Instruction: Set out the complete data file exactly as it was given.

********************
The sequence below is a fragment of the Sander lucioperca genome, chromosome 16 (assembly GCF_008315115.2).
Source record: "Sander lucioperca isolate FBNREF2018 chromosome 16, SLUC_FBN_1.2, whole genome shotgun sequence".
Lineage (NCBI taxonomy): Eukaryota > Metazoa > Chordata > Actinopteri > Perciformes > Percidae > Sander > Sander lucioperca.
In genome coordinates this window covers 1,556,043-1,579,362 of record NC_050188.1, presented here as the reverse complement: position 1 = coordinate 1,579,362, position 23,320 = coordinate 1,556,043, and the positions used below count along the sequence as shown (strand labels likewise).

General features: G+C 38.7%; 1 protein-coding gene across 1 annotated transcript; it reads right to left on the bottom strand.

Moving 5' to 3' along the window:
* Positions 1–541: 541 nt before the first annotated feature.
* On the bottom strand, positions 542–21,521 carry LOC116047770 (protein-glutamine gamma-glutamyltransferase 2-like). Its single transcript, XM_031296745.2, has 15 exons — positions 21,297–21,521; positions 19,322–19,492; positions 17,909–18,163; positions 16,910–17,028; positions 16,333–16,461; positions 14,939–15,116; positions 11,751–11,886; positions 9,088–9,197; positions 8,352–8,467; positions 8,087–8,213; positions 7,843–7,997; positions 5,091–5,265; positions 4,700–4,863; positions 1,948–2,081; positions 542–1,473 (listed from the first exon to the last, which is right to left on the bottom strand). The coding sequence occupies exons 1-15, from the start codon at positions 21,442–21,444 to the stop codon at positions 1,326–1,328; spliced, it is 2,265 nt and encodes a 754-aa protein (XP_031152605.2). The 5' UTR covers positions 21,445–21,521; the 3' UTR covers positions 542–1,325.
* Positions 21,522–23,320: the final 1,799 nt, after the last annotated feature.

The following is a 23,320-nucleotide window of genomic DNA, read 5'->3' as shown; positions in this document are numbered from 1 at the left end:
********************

The sequence below is a fragment of the Sander lucioperca genome, chromosome 16 (assembly GCF_008315115.2).
Source record: "Sander lucioperca isolate FBNREF2018 chromosome 16, SLUC_FBN_1.2, whole genome shotgun sequence".
Lineage (NCBI taxonomy): Eukaryota > Metazoa > Chordata > Actinopteri > Perciformes > Percidae > Sander > Sander lucioperca.
In genome coordinates this window covers 1,556,043-1,579,362 of record NC_050188.1, presented here as the reverse complement: position 1 = coordinate 1,579,362, position 23,320 = coordinate 1,556,043, and the positions used below count along the sequence as shown (strand labels likewise).

General features: G+C 38.7%; 1 protein-coding gene across 1 annotated transcript; it reads right to left on the bottom strand.

Moving 5' to 3' along the window:
* Positions 1–541: 541 nt before the first annotated feature.
* On the bottom strand, positions 542–21,521 carry LOC116047770 (protein-glutamine gamma-glutamyltransferase 2-like). Its single transcript, XM_031296745.2, has 15 exons — positions 21,297–21,521; positions 19,322–19,492; positions 17,909–18,163; positions 16,910–17,028; positions 16,333–16,461; positions 14,939–15,116; positions 11,751–11,886; positions 9,088–9,197; positions 8,352–8,467; positions 8,087–8,213; positions 7,843–7,997; positions 5,091–5,265; positions 4,700–4,863; positions 1,948–2,081; positions 542–1,473 (listed from the first exon to the last, which is right to left on the bottom strand). The coding sequence occupies exons 1-15, from the start codon at positions 21,442–21,444 to the stop codon at positions 1,326–1,328; spliced, it is 2,265 nt and encodes a 754-aa protein (XP_031152605.2). The 5' UTR covers positions 21,445–21,521; the 3' UTR covers positions 542–1,325.
* Positions 21,522–23,320: the final 1,799 nt, after the last annotated feature.

The following is a 23,320-nucleotide window of genomic DNA, read 5'->3' as shown; positions in this document are numbered from 1 at the left end: